At Brooks it is important to us that you remain safe once you return home and we continue to care for you to ensure a safe and successful return to your community. As a Brooks Hip Fracture patient returning home you will have access to the Home Management and Safety Group and The Community Transition Management Program.

Home Management and Safety Group. The focus of this group is to provide education on kitchen, bathroom and bedroom safety, fall recovery, and planning for emergency situations. Each Friday, there is an activity or outing that incorporates all of the information you learned during the week. This will provide you an opportunity to practice your skills in the community.

The Community Transition Case Management Program was started in 2007 to support you after you return home following hip fracture rehabilitation. We take great pride in arranging for your safe return home and do everything possible to support this transition. Prior to leaving you and/or your family are informed of this program and what they can expect from Brooks post-discharge:

• Case Management will contact you and/or your family within 3 days after your return home. This contact is to confirm that you have received the medications, services, and equipment needed to ensure that you are successful with your discharge plan. You and/or your family are encouraged to contact the Case Manager should you have any questions or concerns.

• A second contact is made at 30 days post discharge to confirm that you have successfully reintegrated into your community.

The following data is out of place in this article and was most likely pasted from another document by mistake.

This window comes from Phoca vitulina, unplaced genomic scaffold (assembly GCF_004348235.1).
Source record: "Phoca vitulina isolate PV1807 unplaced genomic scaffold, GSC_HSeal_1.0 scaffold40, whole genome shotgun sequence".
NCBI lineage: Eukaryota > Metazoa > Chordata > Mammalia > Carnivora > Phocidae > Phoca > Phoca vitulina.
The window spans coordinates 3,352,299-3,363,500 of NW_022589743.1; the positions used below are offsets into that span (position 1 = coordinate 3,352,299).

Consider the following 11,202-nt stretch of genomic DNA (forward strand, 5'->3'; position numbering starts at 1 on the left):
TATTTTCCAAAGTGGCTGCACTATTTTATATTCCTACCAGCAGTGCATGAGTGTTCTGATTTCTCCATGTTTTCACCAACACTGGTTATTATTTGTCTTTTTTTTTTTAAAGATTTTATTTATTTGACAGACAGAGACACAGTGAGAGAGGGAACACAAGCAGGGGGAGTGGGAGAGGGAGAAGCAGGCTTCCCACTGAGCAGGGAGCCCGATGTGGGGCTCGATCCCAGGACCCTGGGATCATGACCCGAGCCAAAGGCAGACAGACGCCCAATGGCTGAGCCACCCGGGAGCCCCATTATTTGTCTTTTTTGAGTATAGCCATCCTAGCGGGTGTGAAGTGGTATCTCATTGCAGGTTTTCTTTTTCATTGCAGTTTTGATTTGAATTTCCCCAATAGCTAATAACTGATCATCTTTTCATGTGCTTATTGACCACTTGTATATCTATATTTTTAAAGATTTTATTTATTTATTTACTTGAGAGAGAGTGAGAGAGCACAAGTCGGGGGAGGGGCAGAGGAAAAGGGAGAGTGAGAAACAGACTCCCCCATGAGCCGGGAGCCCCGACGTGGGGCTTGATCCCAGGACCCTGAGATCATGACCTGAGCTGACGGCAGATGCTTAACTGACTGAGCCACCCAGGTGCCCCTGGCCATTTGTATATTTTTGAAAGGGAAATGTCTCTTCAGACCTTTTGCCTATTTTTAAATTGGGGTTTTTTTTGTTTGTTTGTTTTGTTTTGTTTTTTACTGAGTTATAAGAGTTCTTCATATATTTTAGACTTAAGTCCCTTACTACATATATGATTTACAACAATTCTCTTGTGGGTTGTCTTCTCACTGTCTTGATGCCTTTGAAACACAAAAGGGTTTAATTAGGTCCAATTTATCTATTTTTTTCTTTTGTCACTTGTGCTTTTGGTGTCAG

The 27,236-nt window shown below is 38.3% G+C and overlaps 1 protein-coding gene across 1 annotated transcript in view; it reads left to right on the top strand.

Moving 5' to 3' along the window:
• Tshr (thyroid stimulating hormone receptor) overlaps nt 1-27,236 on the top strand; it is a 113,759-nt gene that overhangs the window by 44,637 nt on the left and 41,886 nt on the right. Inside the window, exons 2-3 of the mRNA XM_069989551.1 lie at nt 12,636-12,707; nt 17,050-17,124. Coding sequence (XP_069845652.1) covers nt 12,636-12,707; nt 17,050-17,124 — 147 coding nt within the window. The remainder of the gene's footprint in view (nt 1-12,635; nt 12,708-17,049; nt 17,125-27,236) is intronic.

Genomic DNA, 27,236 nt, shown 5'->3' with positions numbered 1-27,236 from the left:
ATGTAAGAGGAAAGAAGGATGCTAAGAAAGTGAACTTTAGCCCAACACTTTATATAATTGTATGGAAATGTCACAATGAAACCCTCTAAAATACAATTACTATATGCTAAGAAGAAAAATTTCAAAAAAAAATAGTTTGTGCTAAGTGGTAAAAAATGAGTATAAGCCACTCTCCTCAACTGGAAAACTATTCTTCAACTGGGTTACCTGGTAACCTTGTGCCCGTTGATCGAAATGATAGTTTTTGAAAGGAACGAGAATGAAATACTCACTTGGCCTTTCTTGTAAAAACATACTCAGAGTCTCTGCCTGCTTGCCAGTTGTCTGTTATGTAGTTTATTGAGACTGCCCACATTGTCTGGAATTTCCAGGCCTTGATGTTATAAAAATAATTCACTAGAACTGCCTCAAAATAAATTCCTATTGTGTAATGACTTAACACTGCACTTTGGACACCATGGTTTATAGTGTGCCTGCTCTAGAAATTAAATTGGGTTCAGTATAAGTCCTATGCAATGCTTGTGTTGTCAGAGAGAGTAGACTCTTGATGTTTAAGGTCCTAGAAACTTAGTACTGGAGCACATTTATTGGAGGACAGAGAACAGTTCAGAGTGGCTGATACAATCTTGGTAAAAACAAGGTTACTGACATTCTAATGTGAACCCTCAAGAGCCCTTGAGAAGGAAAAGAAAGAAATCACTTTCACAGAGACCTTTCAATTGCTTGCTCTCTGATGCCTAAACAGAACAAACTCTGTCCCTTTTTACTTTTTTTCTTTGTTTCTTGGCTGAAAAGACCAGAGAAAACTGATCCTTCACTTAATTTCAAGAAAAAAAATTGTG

Overall, you will find this support to be a positive addition to the services provided by the Case Managers. It is a good way to ensure that you are safe and supported in your own home.

Focusing on all you can do

Once admitted to Brooks, our goal is to help you transition from feeling like a patient to an independent person. We’ve learned from experience that rehabilitation services offered more frequently and comprehensively will help you become mobile faster. This is why, each weekday, you will receive three or more hours of personally supervised therapy, including: physical therapy, occupational therapy and aquatic therapy.

Read more about the range of therapies offered by Brooks.

The power of positive thinking

At Brooks, we are firm believers in the power of positive thinking. During hip fracture recovery, it is not uncommon to feel anxious, angry or depressed. Our highly qualified psychologists are available to counsel patients so they can gain the most benefit from rehabilitation. Counseling may include stress management, relaxation training and education—helping patients celebrate the small milestones of recovery, such as walking 10 steps further today than yesterday.

Protect yourself against re-injury

You can guard against re-injury and reduce your risk of falls if you follow some simple guidelines. By simply keeping your home well lit and free of hazards that might cause you to trip and fall—such as area rugs and exposed electrical cords—you can decrease the likelihood of an accident. Eating a healthy diet that includes plenty of calcium and vitamin D will also benefit you by preventing future bone loss.